Danny White

Working With Legendary Engineer Shelly Yakus

For years, Danny White has remained true to his Jersey Shore roots. White continues to play music that brings listeners back to the Shore's past. His sincere, groundbreaking slice of Americana continues to help the Shore sound evolve towards the future.

His stylings have caught the attention of many both locally and nationally. He has shared the stage with the one and only Bruce Springsteen on many occasions and most recently worked with legendary engineer Shelly Yakus. Yakus' name, reputation and musical fingerprints can be found on classic albums, which range from John Lennon's "Imagine," The Band's "Music From Big Pink" and U2's Rattle and Hum, to name a few.

This was an opportunity for White to have his album produced by someone who he said "made some of my favorite records that I grew up listening too."

Yakus, who also worked with Bob Dylan and Tom Petty, prefers to keep the musicians he records involved during post-production, White said. This allows him to retain the artists' preferred sound.

"(Yakus) is just a real professional," White said. "You feel fortunate to have the opportunity to work with him."

Rather than release the CD with the usual shrink rap and case, White decided to go completely digital this time around. Using Apple's iTunes store sped up the album release process.

"We recorded (the album) and two weeks later it was on iTunes," White said. "Then, anyone who wants to, can get it anywhere in the world."

White's recording stint with Yakus and a group of studio musicians at Scullville Studios, Somers Point, NJ, was the first occasion where White made an album without his usual band.

He did, however, bring in Jim Long from his solo band on piano, aside from the session players who added pedal steel, bass and guitar.

Since hitting the Asbury Park music scene nearly a decade ago, White's style has differed from the bands he shared the stage with whose styles spanned genres that included heavy metal.

"We were never quite like any of the other bands on any of the bills," White said.

Musically, Asbury is more diverse than anywhere else in the country, he said.

Long first played Asbury's Stone Pony in 1986 during the birth of the alternative music scene.

"Asbury has always been a dichotomy," he said. "You could go to five different clubs and hear five different styles of music."

White has taken the various sounds of Asbury's past and present and intertwined them into his own, Long said.

"There's times when (White) touches my soul by hitting the old Southside sound and the old Bruce sound," Long said.

While other artists might take the safe route, White tests the musical waters, Long said.

White's music career began at the Brighton Bar, Long Branch, NJ, where an open mic was held on Sundays for about a year.

White met other Asbury artists such as Mole, Rachel and Bobby Strange at the Brighton, where he said a true music community existed.

Today, White remains a part of the Asbury community, where he played May's Wave Gathering. The event included more than 150 artists who performed at 18 venues throughout Asbury Park.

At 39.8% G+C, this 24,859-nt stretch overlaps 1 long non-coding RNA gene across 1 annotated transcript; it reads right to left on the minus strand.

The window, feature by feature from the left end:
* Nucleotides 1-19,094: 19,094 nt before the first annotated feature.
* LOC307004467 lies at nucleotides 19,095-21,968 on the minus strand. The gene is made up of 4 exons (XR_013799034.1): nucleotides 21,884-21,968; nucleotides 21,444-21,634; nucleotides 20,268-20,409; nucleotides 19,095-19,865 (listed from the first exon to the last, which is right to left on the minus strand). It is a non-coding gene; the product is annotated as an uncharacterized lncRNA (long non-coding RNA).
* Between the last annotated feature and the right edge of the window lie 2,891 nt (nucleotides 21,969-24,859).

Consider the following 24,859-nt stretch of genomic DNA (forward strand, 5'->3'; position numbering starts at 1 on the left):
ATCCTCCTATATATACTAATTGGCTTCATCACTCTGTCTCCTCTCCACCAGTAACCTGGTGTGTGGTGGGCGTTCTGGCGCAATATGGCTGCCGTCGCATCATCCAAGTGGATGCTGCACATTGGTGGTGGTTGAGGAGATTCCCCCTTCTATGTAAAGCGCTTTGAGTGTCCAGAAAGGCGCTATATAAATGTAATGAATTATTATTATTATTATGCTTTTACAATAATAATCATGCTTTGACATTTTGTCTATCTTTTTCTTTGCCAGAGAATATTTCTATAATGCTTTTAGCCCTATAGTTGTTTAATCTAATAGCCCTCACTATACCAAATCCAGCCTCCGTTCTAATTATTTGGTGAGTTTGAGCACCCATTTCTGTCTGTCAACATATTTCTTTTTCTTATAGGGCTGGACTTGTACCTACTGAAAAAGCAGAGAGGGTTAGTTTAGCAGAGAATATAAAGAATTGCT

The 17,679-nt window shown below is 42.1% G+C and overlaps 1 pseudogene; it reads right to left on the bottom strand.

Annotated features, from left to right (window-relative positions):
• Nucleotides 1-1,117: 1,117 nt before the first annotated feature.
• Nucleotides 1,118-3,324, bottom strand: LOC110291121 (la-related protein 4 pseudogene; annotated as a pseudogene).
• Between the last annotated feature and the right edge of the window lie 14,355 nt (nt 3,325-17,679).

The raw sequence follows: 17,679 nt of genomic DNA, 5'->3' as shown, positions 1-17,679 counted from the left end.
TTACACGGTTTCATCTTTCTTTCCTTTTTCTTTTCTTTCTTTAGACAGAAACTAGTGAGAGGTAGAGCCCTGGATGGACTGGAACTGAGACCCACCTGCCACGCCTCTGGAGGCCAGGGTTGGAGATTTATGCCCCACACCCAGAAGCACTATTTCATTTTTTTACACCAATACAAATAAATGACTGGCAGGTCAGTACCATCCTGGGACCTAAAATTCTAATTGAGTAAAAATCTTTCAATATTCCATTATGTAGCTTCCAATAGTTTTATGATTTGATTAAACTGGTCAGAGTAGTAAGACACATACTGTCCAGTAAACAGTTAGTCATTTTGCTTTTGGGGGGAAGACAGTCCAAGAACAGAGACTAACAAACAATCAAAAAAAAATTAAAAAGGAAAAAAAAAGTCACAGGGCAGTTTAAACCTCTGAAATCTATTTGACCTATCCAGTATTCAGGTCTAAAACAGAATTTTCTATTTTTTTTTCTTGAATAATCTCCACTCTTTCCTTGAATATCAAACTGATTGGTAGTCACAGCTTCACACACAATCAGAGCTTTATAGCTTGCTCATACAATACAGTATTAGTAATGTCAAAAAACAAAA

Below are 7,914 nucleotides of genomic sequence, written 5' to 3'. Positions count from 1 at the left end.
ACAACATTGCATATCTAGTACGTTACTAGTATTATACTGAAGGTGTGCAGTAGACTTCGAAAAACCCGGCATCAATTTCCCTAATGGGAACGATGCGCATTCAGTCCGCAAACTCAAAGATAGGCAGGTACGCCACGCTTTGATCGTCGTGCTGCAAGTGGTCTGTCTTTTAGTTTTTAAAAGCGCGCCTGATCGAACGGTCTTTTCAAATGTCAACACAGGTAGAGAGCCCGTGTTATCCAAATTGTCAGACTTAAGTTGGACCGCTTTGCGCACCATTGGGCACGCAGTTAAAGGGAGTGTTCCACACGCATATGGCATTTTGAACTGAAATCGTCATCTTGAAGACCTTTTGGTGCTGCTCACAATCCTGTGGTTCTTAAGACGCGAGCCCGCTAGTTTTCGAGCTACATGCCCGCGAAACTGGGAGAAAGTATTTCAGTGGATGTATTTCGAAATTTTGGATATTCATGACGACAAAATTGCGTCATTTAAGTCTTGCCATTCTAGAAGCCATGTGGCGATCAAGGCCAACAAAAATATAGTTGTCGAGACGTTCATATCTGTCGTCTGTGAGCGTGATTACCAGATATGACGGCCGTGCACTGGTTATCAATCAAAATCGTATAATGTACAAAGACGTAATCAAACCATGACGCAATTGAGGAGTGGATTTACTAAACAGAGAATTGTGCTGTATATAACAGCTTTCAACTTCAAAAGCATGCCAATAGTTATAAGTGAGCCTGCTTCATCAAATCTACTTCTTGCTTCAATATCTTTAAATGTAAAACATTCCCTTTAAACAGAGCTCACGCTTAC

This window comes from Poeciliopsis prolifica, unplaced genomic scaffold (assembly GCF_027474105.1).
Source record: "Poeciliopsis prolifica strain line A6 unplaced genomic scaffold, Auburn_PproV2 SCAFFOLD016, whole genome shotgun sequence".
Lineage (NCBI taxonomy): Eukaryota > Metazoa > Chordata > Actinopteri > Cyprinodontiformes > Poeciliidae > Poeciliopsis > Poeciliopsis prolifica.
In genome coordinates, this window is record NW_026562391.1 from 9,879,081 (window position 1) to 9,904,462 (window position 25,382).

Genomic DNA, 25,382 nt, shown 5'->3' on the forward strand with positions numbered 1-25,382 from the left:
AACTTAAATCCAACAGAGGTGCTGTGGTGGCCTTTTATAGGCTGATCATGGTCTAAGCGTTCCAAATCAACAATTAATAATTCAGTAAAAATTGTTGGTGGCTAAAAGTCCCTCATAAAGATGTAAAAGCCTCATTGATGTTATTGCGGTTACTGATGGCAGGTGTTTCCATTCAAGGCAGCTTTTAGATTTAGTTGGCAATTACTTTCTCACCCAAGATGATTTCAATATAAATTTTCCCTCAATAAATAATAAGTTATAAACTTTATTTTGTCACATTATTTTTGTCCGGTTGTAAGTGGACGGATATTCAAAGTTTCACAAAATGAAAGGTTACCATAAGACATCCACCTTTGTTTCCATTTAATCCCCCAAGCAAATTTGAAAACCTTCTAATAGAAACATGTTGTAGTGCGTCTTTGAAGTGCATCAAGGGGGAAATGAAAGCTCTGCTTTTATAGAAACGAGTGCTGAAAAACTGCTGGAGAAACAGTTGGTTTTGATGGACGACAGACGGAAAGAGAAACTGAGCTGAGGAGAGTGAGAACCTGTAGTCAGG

"It's a great package for the music fans who can pop in from club to club and all their bands are right in one area," White said. "You can hit the shops on Cookman (Ave., Asbury Park), too. It's a nice weekend out."

During each weekend last summer, White brought his band of shore veterans to the Norwood Inn in Avon, NJ. The band provided a soundtrack to summer renters who repeatedly returned to its performances.

There, "on-the-fly" arrangements of White's songs included pedal steel and accordion.

Using a variety of different instruments increases a songwriter's abilities and nuance to their song arrangements, he said. It also opens up improvisational gates.

"It's like you have an orchestra up there," he said.

White has maintained the Shore music community at Beach Music Studios, Belmar, which he owns. The studio was created to allow musicians to go beyond the normal routine when creating riffs, beats and songs. There, they can establish relationships and hone chops with others.

"It gives me a place to rehearse the band," White said. "Now, everything is right here."

[ Website: www.myspace.com/dannywhite ]

Josh Davidson

Josh Davidson has written music feature articles for Jersey Style and served as the Jersey Shore rock columnist for Steppin' Out Magazine. Other music writing credits include Aquarian Weekly, Jersey Beat, Backstreets and njcoast.com. He has written free-lance for the Asbury Park Press' Community Sports section and has written featured articles for its news section, as well as covering campus news and sports weekly for the Signal, the College of New Jersey's (formerly Trenton State College) student newspaper. He has worked as a staff writer for The Independent, and his work for Greater Media Newspapers has also been published in the News Transcript. He is a former beat reporter for the Ocean County Observer who presently is a news writer for Symbolic Systems Inc. supporting the US Army's Knowledge Center. His music writing covers a vast range of topics, from the current cover band craze, highs and lows of the original scene, to the early days of the Jersey Shore rock scene in Asbury Park. He is also a musician, having written hundreds of songs as a singer/songwriter, and playing them out as a solo/acoustic artist. He has also played with cover bands, including It Doesn't Matter, and several original bands, including as the guitarist for the solo project of singer/songwriter Dave Eric. He continues to work on solo material and is presently the guitar player for Jersey Breeze.